Zombie projects

I post many of my projects on public sites for two reasons: (a) they *might* be useful to other people and (b) they *will* get lost if I store them on my home computer. It surprises me when I have a project that has been around for a while and then, seemingly out of the blue, there’s some activity. That is the case with my goiolink package that interfaces Vernier’s Go!Link adapter (and compatible sensors) with Mathematica running on a Raspberry Pi. (Clearly, something that many, many people are doing…)

So I was reasonably surprised that within the span of a few weeks earlier this semester, I received several communications about my code. There is clearly some small interest in reproducing my setup but folks are having problems following the directions. I have little experience in distributing software, and because the Vernier/Mathematica/RPi crowd is a fairly small one, I have access to very few beta testers. If there’s any hope of others using my software, it looks like I’ll need to streamline the installation. So here it goes.

If you are interested in using Vernier sensors on a Raspberry Pi with Mathematica, here’s what you need:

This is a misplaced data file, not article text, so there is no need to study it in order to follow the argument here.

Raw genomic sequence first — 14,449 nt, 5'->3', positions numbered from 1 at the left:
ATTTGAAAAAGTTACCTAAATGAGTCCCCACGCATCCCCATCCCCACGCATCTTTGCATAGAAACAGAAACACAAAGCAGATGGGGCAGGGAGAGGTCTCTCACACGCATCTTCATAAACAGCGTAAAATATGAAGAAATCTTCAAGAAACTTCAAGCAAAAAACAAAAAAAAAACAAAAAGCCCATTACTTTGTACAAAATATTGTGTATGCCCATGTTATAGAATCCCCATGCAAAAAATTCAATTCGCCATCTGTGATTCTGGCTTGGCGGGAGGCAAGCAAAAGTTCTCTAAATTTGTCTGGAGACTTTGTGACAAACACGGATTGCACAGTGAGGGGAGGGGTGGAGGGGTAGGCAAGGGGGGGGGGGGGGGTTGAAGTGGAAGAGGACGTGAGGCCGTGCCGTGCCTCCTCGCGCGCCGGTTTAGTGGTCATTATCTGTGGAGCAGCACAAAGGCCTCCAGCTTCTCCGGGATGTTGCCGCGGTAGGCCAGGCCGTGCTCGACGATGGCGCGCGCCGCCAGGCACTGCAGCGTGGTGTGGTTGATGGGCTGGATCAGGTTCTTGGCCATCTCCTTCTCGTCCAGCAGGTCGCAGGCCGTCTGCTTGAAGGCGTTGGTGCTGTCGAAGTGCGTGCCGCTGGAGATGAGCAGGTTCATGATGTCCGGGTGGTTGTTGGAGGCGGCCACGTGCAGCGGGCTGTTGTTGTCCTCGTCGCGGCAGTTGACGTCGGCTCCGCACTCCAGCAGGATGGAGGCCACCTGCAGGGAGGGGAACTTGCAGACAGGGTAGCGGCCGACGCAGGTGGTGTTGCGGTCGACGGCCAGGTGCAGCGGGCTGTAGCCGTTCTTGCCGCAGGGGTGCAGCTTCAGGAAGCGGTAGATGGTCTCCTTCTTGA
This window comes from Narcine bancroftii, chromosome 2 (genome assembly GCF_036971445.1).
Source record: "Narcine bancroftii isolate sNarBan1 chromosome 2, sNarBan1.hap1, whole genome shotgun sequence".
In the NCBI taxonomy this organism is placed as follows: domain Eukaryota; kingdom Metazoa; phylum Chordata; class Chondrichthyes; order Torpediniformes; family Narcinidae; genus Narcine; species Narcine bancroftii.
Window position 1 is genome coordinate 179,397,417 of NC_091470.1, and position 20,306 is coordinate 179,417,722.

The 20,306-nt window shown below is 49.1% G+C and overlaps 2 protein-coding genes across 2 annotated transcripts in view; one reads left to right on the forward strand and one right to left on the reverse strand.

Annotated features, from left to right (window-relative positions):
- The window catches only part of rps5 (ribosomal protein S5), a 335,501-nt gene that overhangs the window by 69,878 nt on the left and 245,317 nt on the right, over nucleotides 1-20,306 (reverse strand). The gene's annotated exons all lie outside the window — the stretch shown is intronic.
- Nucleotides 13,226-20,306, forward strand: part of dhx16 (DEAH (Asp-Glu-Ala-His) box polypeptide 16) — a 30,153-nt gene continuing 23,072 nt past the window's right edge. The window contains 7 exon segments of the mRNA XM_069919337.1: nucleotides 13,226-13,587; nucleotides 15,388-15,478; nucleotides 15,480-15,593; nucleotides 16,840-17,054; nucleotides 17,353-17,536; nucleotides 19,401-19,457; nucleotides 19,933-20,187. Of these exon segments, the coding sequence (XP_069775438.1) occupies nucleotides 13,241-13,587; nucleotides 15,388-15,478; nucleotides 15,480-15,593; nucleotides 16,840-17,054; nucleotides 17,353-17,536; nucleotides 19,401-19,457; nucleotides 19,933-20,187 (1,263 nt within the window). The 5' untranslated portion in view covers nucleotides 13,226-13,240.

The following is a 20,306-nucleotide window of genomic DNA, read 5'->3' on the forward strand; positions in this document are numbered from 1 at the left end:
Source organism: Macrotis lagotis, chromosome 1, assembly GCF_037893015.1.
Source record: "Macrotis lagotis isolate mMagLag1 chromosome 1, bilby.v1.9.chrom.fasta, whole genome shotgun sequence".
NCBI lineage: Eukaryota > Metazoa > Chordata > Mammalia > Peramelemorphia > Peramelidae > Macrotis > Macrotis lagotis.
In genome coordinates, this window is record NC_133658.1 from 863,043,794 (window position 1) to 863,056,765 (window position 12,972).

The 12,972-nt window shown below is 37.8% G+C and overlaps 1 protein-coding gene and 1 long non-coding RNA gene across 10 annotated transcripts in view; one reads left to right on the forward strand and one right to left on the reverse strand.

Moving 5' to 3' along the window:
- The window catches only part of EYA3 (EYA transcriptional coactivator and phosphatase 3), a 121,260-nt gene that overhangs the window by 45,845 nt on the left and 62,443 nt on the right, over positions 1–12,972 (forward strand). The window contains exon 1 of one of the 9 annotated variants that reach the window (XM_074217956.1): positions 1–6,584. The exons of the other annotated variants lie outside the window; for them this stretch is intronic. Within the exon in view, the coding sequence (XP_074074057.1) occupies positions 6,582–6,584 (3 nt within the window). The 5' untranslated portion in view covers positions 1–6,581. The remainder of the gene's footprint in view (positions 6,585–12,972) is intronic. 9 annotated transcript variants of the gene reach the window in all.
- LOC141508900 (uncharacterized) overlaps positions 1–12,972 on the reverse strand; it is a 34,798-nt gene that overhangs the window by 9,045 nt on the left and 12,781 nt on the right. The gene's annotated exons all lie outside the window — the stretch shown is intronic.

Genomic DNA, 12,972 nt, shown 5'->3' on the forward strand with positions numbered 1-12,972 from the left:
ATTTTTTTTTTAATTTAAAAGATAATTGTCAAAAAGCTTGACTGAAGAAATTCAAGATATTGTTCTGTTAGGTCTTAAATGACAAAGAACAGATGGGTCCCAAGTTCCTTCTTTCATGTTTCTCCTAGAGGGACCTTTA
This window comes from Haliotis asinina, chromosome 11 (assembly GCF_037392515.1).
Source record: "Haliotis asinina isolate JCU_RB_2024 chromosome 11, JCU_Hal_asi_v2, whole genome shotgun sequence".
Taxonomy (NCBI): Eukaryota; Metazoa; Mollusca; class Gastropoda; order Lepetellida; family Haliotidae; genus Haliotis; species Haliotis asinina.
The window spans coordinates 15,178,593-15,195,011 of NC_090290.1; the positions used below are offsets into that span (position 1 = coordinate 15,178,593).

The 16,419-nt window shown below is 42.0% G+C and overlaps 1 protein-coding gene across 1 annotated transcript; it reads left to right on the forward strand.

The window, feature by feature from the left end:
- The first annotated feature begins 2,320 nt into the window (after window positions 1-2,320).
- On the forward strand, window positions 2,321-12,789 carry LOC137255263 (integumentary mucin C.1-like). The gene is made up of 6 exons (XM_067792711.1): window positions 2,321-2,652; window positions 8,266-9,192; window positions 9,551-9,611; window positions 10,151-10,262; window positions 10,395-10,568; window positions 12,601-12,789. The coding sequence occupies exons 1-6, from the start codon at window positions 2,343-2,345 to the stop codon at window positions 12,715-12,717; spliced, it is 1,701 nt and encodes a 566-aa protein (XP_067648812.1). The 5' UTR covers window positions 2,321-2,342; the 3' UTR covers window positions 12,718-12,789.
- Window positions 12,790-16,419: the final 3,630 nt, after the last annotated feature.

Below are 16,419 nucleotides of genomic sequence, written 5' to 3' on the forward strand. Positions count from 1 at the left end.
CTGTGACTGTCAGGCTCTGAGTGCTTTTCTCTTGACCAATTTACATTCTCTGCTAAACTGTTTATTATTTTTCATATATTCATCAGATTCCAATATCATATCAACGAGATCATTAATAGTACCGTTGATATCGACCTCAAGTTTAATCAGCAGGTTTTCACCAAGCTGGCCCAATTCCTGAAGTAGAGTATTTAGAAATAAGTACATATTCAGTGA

• A Raspberry Pi with the latest OS, including the recommended software (this is the one that comes with Mathematica)
  • A Go!Link adapter and at least one sensor.

Once you have the RPi set up and a sensor connected via the Go!Link, you can grab the installation script using the command below. Make sure you save this script in your home directory (/home/pi) since there’s some (poorly coded) commands that assume the script is in this location.

cd ~
wget https://raw.githubusercontent.com/bobthechemist/goiolink/master/vernierlink.sh
bash vernierlink.sh

Throughout the process, you will be asked a couple of questions. It is recommended that you do not skip the install steps unless you have a very good reason to do so. Towards the end you will have to check the log to see if the Vernier SDK is installed properly (you’ll get a sensor reading if it is) and then at the end it runs a trivial WolframScript to confirm that the Mathematica driver is set up properly (again, another sensor reading). Once the script has completed, you are ready to go, and should look at the github page on how to use the driver.

Hopefully, that’s an easier setup. Perhaps if someone tries the process, they can comment below and provide some feedback. If I know there is interest, I am more than happy to continue working on the project.

2 thoughts on “Zombie projects

  1. Thanks Bob.
    Your efforts are appreciated.
    The code is of interest to a few teachers here in Australia (Melbourne, Alice Springs,Perth..)

    Thank you for publishing.
    Gary Bass

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